I've got this wonderful conundrum with a WAV file, whereas I cannot detect it's actual sample size (i.e. how many bits are in a sample) and the number of channels.
geek@liv-inspiron:~$ soxi file.wav Input File : 'file.wav' Channels : 2 Sample Rate : 44100 Precision : 16-bit Duration : 00:03:19.56 = 8800596 samples = 14967 CDDA sectors File Size : 35.2M Bit Rate : 1.41M Sample Encoding: 16-bit Signed Integer PCM
MPlayer2 reports the following (but I can only hear noise):
geek@liv-inspiron:~$ mplayer file.wav MPlayer2 2.0-701-gd4c5b7f-2ubuntu2 (C) 2000-2012 MPlayer Team Playing file.wav. Detected file format: WAV / WAVE (Waveform Audio) (libavformat) [wav @ 0x7f21516c9600]max_analyze_duration reached [lavf] stream 0: audio (pcm_s16le), -aid 0 Load subtitles in . Selected audio codec: Uncompressed PCM [pcm] AUDIO: 44100 Hz, 2 ch, s16le, 1411.2 kbit/100.00% (ratio: 176400->176400) AO: [alsa] 44100Hz 2ch s16le (2 bytes per sample) Video: no video Starting playback...
While MPlayer outputs actual sound, and seems to detect a DTS format:
geek@liv-inspiron:~$ mplayer file.wav MPlayer 1.1-4.8 (C) 2000-2012 MPlayer Team Playing file.wav. libavformat version 54.20.3 (external) Audio only file format detected. Load subtitles in ./ ========================================================================== Opening audio decoder: [ffmpeg] FFmpeg/libavcodec audio decoders libavcodec version 54.35.0 (external) AUDIO: 44100 Hz, 2 ch, floatle, 1411.2 kbit/50.00% (ratio: 176400->352800) Selected audio codec: [ffdca] afm: ffmpeg (FFmpeg DTS) ========================================================================== AO: [pulse] 44100Hz 2ch floatle (4 bytes per sample) Video: no video Starting playback...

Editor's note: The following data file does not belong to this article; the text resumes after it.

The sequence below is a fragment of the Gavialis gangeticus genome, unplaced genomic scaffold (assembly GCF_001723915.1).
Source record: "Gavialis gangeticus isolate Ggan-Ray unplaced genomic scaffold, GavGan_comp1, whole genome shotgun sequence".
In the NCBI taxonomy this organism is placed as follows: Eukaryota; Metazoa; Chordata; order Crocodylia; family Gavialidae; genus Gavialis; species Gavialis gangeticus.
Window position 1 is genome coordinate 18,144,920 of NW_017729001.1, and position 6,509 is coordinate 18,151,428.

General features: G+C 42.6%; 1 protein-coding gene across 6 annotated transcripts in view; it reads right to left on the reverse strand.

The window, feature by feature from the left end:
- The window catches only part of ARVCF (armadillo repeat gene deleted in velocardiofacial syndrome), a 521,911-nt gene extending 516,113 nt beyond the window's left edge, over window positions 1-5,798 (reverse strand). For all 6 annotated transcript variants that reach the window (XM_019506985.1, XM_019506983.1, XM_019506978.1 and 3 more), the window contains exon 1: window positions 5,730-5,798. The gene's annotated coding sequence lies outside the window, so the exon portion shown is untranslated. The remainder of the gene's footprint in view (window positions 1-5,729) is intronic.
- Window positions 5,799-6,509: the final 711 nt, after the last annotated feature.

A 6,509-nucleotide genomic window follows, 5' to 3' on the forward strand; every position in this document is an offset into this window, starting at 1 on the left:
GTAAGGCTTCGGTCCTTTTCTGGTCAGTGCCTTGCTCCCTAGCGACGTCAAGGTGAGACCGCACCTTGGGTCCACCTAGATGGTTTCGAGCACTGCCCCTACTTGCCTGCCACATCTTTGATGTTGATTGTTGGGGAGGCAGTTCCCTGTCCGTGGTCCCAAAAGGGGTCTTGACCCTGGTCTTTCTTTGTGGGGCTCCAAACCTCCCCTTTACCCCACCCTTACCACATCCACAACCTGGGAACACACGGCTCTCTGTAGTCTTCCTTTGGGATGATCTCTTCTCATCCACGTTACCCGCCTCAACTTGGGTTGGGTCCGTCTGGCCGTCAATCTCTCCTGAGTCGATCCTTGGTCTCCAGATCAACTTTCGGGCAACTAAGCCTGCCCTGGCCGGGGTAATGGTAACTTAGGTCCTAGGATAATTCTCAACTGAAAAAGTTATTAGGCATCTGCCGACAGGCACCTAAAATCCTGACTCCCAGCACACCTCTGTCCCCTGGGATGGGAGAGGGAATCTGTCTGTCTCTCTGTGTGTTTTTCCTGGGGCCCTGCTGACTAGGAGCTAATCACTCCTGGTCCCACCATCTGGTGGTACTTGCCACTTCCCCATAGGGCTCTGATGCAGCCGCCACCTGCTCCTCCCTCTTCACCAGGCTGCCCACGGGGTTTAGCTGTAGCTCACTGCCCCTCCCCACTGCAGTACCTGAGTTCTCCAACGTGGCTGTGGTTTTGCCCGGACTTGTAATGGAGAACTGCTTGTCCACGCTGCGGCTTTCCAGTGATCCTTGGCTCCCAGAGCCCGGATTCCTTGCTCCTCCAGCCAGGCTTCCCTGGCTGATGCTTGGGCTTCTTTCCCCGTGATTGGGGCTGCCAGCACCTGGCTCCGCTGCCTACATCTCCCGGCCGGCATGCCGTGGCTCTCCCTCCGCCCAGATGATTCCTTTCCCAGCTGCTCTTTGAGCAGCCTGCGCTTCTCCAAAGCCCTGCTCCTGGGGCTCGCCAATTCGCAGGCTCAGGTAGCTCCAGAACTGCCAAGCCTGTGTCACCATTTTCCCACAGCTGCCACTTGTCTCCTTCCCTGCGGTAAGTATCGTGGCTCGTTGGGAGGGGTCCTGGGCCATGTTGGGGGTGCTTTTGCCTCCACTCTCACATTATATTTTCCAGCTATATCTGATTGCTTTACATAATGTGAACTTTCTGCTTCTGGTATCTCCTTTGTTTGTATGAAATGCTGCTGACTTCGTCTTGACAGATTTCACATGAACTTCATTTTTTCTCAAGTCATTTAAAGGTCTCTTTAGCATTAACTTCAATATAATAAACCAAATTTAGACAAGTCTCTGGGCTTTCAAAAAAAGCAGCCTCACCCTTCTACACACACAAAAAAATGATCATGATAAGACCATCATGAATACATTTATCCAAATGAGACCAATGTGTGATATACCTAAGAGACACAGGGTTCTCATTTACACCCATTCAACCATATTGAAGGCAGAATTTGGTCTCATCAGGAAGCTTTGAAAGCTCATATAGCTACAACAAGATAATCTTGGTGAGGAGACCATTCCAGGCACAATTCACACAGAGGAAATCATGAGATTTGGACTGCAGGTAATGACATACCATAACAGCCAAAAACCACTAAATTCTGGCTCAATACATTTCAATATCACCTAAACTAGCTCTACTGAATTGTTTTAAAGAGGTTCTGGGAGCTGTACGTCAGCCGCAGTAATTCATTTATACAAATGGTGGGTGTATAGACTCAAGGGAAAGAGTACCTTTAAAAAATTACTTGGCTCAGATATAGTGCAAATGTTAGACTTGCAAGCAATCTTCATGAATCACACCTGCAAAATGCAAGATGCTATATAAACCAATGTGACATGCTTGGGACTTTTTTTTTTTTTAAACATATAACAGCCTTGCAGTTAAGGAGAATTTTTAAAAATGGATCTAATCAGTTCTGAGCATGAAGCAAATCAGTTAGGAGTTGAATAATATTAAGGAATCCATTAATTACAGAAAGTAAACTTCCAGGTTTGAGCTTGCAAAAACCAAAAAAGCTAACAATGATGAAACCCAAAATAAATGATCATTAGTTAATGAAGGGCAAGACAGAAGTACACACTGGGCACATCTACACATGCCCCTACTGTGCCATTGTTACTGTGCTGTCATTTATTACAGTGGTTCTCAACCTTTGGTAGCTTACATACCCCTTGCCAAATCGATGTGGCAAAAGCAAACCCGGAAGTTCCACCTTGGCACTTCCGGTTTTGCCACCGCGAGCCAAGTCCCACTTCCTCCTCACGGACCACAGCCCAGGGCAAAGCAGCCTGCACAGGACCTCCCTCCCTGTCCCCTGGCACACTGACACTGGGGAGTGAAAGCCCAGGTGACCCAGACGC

And if I play it with VLC which also outputs actual sound, it reports:
Type: Audio Codec: DTS Audio (dts ) Channels: 3F2R/LFE Sample rate: 44100 Hz Bitrate: 1411 kb/s
Some quick math yields 1411 ∕ 44.1 ≈ 31.995465, which implies a 32-bit sample size. So which one is it: 16-bit or 32-bit? Or is it 16-bit per channel?
And how many channels does it have? 2 as in Stereo or 5 as in DTS? The info is again conflicting...
In other words, is there a tool that can accurately report the technical data for a WAV file, without getting confused by erroneous headers?